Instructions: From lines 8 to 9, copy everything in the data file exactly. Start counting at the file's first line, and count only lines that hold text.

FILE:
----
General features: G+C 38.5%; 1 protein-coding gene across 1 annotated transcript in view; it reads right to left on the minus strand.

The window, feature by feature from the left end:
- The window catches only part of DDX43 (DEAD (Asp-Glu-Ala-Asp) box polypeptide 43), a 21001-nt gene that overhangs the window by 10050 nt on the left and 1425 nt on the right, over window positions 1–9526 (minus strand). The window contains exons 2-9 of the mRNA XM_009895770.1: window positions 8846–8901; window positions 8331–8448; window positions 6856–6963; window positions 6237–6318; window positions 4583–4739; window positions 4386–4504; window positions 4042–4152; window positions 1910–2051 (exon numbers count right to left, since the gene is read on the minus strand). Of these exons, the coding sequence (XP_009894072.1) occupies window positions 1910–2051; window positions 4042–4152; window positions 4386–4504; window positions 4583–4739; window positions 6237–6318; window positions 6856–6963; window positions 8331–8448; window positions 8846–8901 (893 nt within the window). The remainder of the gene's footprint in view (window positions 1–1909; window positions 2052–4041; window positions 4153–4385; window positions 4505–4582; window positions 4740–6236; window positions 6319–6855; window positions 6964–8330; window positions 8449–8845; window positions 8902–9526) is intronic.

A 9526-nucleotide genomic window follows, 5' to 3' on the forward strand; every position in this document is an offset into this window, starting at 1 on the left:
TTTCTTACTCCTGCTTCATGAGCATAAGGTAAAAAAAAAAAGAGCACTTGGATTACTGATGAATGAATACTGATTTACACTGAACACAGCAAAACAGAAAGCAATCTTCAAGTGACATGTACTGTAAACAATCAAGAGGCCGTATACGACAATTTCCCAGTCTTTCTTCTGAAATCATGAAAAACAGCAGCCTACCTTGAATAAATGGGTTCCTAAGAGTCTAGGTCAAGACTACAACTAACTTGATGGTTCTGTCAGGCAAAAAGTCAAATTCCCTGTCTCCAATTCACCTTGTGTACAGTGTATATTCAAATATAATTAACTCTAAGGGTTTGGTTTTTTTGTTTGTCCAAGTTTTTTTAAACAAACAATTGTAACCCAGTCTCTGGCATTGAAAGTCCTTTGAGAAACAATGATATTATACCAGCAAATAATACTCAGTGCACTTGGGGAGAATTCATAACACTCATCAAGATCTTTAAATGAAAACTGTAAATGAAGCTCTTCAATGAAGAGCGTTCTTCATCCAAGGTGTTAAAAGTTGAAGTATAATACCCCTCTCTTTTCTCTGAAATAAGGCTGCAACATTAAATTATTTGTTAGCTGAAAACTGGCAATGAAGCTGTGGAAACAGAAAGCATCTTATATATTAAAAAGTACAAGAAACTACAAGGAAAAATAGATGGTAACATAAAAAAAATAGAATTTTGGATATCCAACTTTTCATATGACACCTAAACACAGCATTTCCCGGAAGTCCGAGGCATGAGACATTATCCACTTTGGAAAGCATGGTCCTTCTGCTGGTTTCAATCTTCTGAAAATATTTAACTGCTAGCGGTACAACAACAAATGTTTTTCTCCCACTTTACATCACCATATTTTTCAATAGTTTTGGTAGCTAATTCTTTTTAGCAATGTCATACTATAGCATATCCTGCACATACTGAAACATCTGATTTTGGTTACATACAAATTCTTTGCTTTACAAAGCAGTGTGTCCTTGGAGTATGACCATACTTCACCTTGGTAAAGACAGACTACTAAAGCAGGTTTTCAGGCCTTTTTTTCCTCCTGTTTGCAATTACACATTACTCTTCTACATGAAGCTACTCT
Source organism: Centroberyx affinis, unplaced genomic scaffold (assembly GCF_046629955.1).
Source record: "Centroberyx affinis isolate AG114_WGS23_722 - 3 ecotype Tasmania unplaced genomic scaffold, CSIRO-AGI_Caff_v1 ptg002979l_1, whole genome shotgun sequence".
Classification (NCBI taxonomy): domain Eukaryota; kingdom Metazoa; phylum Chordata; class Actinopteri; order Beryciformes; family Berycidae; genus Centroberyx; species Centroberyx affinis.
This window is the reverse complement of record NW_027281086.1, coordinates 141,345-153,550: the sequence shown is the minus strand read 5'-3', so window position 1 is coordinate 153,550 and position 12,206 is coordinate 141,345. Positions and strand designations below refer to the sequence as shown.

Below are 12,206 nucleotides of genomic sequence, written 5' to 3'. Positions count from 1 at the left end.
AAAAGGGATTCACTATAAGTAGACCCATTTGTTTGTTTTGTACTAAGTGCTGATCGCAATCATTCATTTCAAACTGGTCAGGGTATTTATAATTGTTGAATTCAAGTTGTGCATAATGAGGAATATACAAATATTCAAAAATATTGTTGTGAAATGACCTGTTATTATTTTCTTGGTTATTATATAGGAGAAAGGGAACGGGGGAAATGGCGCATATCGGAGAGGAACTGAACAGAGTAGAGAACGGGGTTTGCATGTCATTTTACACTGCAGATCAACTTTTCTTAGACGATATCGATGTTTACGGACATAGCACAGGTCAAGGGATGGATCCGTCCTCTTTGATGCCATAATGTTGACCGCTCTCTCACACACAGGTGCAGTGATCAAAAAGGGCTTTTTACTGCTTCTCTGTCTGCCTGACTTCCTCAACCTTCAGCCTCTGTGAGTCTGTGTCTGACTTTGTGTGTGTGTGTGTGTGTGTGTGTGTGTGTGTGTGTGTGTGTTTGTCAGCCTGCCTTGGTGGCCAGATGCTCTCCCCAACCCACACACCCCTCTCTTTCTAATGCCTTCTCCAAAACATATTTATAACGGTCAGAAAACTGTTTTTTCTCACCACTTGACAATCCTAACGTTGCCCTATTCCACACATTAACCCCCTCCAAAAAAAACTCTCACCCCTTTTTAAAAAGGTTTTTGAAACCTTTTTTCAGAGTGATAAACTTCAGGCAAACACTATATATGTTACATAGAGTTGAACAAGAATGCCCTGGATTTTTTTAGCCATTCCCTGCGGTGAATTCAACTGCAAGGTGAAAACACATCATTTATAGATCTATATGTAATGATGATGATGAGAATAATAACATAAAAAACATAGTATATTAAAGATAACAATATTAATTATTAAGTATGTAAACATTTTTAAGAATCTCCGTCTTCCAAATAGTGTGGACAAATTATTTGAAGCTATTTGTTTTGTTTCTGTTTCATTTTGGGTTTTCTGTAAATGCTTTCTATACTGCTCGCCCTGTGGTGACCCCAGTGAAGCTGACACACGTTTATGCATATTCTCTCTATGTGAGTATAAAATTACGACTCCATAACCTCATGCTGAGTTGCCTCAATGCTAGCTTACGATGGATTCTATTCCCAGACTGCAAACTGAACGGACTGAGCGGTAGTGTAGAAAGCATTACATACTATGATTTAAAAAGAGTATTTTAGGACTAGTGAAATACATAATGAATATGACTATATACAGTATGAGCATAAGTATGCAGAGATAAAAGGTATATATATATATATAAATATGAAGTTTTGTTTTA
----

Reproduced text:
Classification (NCBI taxonomy): domain Eukaryota; kingdom Metazoa; phylum Chordata; class Actinopteri; order Beryciformes; family Berycidae; genus Centroberyx; species Centroberyx affinis.
This window is the reverse complement of record NW_027281086.1, coordinates 141,345-153,550: the sequence shown is the minus strand read 5'-3', so window position 1 is coordinate 153,550 and position 12,206 is coordinate 141,345. Positions and strand designations below refer to the sequence as shown.